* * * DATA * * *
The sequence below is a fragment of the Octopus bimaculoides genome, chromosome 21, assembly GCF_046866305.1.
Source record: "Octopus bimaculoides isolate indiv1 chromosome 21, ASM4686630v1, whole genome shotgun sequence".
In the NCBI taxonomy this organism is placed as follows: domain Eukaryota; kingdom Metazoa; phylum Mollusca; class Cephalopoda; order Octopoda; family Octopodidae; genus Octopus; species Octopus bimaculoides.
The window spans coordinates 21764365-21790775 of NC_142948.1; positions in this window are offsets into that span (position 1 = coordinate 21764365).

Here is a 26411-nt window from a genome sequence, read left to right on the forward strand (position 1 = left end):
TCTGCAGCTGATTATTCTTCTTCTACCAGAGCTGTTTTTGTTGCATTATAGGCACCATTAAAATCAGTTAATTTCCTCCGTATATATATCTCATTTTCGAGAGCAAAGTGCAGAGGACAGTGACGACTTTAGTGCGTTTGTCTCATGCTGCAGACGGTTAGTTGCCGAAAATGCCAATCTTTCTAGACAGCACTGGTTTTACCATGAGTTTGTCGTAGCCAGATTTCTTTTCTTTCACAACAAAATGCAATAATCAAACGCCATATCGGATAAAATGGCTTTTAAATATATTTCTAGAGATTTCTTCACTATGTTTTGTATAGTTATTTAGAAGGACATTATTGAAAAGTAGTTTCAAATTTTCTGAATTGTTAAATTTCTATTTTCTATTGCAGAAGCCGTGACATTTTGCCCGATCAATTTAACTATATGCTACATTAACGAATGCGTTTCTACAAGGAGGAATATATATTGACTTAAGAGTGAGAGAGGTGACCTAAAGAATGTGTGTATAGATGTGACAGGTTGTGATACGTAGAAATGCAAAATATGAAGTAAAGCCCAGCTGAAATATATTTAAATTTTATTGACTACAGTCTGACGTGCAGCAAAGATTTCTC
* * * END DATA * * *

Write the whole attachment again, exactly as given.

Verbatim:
The sequence below is a fragment of the Octopus bimaculoides genome, chromosome 21, assembly GCF_046866305.1.
Source record: "Octopus bimaculoides isolate indiv1 chromosome 21, ASM4686630v1, whole genome shotgun sequence".
In the NCBI taxonomy this organism is placed as follows: domain Eukaryota; kingdom Metazoa; phylum Mollusca; class Cephalopoda; order Octopoda; family Octopodidae; genus Octopus; species Octopus bimaculoides.
The window spans coordinates 21764365-21790775 of NC_142948.1; positions in this window are offsets into that span (position 1 = coordinate 21764365).

Here is a 26411-nt window from a genome sequence, read left to right on the forward strand (position 1 = left end):
TCTGCAGCTGATTATTCTTCTTCTACCAGAGCTGTTTTTGTTGCATTATAGGCACCATTAAAATCAGTTAATTTCCTCCGTATATATATCTCATTTTCGAGAGCAAAGTGCAGAGGACAGTGACGACTTTAGTGCGTTTGTCTCATGCTGCAGACGGTTAGTTGCCGAAAATGCCAATCTTTCTAGACAGCACTGGTTTTACCATGAGTTTGTCGTAGCCAGATTTCTTTTCTTTCACAACAAAATGCAATAATCAAACGCCATATCGGATAAAATGGCTTTTAAATATATTTCTAGAGATTTCTTCACTATGTTTTGTATAGTTATTTAGAAGGACATTATTGAAAAGTAGTTTCAAATTTTCTGAATTGTTAAATTTCTATTTTCTATTGCAGAAGCCGTGACATTTTGCCCGATCAATTTAACTATATGCTACATTAACGAATGCGTTTCTACAAGGAGGAATATATATTGACTTAAGAGTGAGAGAGGTGACCTAAAGAATGTGTGTATAGATGTGACAGGTTGTGATACGTAGAAATGCAAAATATGAAGTAAAGCCCAGCTGAAATATATTTAAATTTTATTGACTACAGTCTGACGTGCAGCAAAGATTTCTC